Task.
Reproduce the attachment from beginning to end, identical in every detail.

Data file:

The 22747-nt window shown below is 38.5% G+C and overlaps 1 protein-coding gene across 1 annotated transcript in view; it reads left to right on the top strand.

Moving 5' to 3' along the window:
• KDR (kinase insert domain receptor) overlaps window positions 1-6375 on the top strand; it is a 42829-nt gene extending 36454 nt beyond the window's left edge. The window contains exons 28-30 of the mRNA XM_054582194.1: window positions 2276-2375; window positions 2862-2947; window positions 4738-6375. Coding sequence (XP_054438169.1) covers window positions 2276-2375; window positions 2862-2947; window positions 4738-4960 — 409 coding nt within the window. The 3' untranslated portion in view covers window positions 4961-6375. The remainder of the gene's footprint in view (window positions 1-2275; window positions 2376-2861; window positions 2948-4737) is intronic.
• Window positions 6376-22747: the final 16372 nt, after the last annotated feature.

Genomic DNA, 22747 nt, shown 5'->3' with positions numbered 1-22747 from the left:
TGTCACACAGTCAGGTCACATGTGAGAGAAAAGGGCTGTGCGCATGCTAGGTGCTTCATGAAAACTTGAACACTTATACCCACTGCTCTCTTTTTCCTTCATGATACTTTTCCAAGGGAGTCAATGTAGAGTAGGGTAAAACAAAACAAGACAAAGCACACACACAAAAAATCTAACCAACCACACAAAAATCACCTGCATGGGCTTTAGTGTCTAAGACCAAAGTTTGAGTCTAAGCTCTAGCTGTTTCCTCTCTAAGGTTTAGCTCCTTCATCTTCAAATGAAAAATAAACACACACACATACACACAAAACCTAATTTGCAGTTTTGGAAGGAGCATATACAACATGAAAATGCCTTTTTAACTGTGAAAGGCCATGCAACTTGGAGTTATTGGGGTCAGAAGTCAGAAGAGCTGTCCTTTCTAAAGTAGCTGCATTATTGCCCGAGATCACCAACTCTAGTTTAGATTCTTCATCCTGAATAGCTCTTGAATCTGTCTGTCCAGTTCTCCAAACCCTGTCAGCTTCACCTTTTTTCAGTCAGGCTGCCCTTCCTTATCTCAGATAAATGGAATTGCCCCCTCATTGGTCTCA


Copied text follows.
The 22747-nt window shown below is 38.5% G+C and overlaps 1 protein-coding gene across 1 annotated transcript in view; it reads left to right on the top strand.

Moving 5' to 3' along the window:
• KDR (kinase insert domain receptor) overlaps window positions 1-6375 on the top strand; it is a 42829-nt gene extending 36454 nt beyond the window's left edge. The window contains exons 28-30 of the mRNA XM_054582194.1: window positions 2276-2375; window positions 2862-2947; window positions 4738-6375. Coding sequence (XP_054438169.1) covers window positions 2276-2375; window positions 2862-2947; window positions 4738-4960 — 409 coding nt within the window. The 3' untranslated portion in view covers window positions 4961-6375. The remainder of the gene's footprint in view (window positions 1-2275; window positions 2376-2861; window positions 2948-4737) is intronic.
• Window positions 6376-22747: the final 16372 nt, after the last annotated feature.

Genomic DNA, 22747 nt, shown 5'->3' with positions numbered 1-22747 from the left:
TGTCACACAGTCAGGTCACATGTGAGAGAAAAGGGCTGTGCGCATGCTAGGTGCTTCATGAAAACTTGAACACTTATACCCACTGCTCTCTTTTTCCTTCATGATACTTTTCCAAGGGAGTCAATGTAGAGTAGGGTAAAACAAAACAAGACAAAGCACACACACAAAAAATCTAACCAACCACACAAAAATCACCTGCATGGGCTTTAGTGTCTAAGACCAAAGTTTGAGTCTAAGCTCTAGCTGTTTCCTCTCTAAGGTTTAGCTCCTTCATCTTCAAATGAAAAATAAACACACACACATACACACAAAACCTAATTTGCAGTTTTGGAAGGAGCATATACAACATGAAAATGCCTTTTTAACTGTGAAAGGCCATGCAACTTGGAGTTATTGGGGTCAGAAGTCAGAAGAGCTGTCCTTTCTAAAGTAGCTGCATTATTGCCCGAGATCACCAACTCTAGTTTAGATTCTTCATCCTGAATAGCTCTTGAATCTGTCTGTCCAGTTCTCCAAACCCTGTCAGCTTCACCTTTTTTCAGTCAGGCTGCCCTTCCTTATCTCAGATAAATGGAATTGCCCCCTCATTGGTCTCA